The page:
Medically reviewed by Susan Kerrigan, MD and Marianne Madsen
Additions/comments by Urologist Steven N. Gange, MD
Since the Internet offers more masturbation material than Hugh Hefner’s wildest fantasies, it’s ironic that search engine results link the practice to acne. Google offers over half a million results making this connection. While most sites dispute the link, more than a few pages connect acne outbreaks to “alone time.”
Masturbation gets the blame for everything from poor vision to poor socialization. The difference is that the link between pimples and self-pleasure is loosely based on science. And if there’s one thing the Internet offers in even greater quantity than adult content, it’s loosely supported science. What’s the truth?
Babies masturbate. Self stimulation, sexual or otherwise, is a common anxiety reliever for children (and for older people as well). For many, it’s a benign boredom reliever. Unfortunately, because masturbation is often accompanied by sweating, muscle spasms, or even the appearance of mild seizures, it is frequently mistaken for epilepsy.
Masturbation generally becomes more intentional and focused as girls and boys become teenagers. At a time when hormones are already provoking mood swings and anxiety, acts of private pleasure can bring a fair amount of shame. Even if teens weren’t raised in an environment where it is considered sinful, the jokes of peers or online misinformation can undo even the most enlightened parent’s efforts. Fortunately, studies suggest that teens today are more enlightened and comfortable with the subject.
Acne and masturbatory activities both increase in adolescence. Yet correlation isn’t causation. Hormonal levels rise during puberty––a time when outbreaks are usually at their worst. Sexual activity increases testosterone for men and progesterone for women. Yet masturbation only increases the level of these hormones for a few minutes. Afterward, the body resets. In fact, prolonged periods of complete abstinence can elevate testosterone levels––which could also cause breakouts.
In both adults and adolescents, acne has a host of causes. Glands beneath your skin produce an oily substance called sebum. When they are blocked, bacteria accumulates and breakouts often occur. This can be caused by everything from certain medications and cosmetics to hormonal changes. Genetics also plays a role as clear-skinned parents are more likely to have clear-skinned offspring.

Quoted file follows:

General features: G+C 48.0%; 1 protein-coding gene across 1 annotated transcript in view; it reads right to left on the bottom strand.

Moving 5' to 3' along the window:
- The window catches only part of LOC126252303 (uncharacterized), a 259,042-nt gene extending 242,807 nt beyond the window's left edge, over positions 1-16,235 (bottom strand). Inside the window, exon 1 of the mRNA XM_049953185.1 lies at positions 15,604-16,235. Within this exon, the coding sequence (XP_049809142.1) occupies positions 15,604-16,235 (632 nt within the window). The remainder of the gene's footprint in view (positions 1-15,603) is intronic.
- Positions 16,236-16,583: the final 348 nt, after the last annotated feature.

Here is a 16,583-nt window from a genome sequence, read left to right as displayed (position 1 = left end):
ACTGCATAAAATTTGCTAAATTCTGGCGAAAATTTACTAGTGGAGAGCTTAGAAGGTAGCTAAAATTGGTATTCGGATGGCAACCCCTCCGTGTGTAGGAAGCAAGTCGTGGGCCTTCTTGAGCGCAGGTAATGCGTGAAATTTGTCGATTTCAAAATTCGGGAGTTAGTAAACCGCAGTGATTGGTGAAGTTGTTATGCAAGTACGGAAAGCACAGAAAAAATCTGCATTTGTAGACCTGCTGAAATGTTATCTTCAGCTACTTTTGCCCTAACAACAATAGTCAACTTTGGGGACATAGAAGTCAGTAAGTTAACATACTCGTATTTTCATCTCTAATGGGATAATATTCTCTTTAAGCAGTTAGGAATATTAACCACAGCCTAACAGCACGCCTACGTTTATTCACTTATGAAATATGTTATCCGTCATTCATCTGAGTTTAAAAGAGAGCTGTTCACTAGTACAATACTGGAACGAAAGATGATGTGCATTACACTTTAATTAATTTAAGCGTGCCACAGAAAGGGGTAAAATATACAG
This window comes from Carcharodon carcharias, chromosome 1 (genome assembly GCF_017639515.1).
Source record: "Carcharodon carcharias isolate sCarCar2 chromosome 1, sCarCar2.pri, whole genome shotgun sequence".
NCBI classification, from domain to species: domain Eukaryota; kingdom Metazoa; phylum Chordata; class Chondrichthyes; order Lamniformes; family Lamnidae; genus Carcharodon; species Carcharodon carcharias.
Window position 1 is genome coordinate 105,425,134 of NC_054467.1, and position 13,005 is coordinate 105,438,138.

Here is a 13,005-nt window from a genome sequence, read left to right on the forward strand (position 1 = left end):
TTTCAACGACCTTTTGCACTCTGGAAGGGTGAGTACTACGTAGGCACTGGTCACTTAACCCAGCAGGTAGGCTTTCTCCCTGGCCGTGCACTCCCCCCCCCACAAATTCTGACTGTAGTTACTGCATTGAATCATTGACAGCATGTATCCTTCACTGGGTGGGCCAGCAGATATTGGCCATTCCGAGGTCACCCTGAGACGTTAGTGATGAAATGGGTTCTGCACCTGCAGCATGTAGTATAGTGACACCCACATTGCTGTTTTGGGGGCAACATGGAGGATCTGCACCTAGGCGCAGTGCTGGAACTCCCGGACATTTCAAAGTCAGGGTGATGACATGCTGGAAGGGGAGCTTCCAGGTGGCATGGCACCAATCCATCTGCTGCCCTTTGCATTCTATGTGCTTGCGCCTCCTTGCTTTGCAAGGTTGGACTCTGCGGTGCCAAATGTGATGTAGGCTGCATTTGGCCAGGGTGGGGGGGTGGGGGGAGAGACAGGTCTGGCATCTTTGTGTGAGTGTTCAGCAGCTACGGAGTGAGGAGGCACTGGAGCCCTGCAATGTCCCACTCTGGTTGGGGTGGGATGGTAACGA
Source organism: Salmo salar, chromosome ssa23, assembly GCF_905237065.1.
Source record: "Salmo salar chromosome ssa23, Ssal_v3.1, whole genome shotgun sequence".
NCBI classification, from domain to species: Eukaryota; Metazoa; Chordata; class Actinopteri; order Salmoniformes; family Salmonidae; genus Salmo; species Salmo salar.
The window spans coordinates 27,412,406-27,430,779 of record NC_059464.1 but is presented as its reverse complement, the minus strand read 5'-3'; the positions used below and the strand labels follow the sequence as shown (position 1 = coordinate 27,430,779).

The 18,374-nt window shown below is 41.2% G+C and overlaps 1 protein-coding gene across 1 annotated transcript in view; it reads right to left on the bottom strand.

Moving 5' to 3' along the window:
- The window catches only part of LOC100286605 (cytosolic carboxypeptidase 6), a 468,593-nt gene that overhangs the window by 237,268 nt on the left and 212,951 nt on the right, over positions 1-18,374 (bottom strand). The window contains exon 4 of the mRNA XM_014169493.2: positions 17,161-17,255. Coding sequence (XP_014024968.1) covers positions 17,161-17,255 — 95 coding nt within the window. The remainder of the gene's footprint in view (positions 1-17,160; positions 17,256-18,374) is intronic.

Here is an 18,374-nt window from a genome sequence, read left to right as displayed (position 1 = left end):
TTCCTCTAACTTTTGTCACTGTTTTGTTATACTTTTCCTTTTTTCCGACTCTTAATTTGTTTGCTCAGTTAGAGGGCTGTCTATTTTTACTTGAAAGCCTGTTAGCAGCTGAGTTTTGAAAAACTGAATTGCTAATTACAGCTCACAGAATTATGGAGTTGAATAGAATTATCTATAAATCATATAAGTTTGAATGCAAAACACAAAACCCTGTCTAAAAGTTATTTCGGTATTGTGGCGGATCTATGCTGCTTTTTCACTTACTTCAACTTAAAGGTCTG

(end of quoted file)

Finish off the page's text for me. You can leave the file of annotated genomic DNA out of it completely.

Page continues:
Surprising skin treatment
Doctors have been discrediting the link between acne and masturbation for decades. For most people, acne can be treated with products that contain some combination of benzoyl peroxide and salicylic acid. If those don’t help, a doctor might prescribe an antibiotic like clindamycin or erythromycin. Blocked pores from a skipped shower or a new prescription are often likely culprits. There is no link to self exploration and breakouts. Instead, it actually brings a host of benefits. As it turns out, you may not be masturbating enough.
Sexual activity reduces the level of cortisol––often called the “stress hormone.” This helps reduce inflammation which can be blamed not only for acne but wrinkles as well. Clinical and forensic sexologist Eric Marlow Garrison claims he can tell the clients who masturbate more frequently just by looking at their face. Those who do so four to nine times per week have better skin with fewer lines and blemishes. While all sexual activity reduces cortisol levels, new partners often create anxiety. So for many, solo activity is more beneficial. It can also promote better sleep and overall relaxation. Unfortunately a concurrent source of shame is the need during masturbation for “visual stimuli”––a fancy word for porn. This is one reason some advocate transforming the solitary ritual into a more focused meditation. Of course, while much of the world has been socially distancing, it may be more necessary than ever. You’re probably thinking about it right now. Don’t worry, we’ll wait. Just know that it won’t give you acne.
- Gratification disorder (“infantile masturbation”): a review.
- Masturbation, Sexuality, and Adaptation: Normalization in Adolescence.
- A Study of Masturbatory Knowledge and Attitudes and Related Factors Among Taiwan Adolescents.
- Endocrine response to masturbation-induced orgasm in healthy men following a 3-week sexual abstinence.
John Bankston is a published author of over 150 nonfiction books for children and young adults including biographies of Jonas Salk, Gerhard Domak, and Frederick Banting.
Steven N. Gange, MD
Founding Medical Partner
Dr. Gange is a board certified urologist and Director of Education at Summit Urology Group. Dr. Gange is a Founding Medical Partner and Medical Director of the Men's Health Channel at Doctorpedia.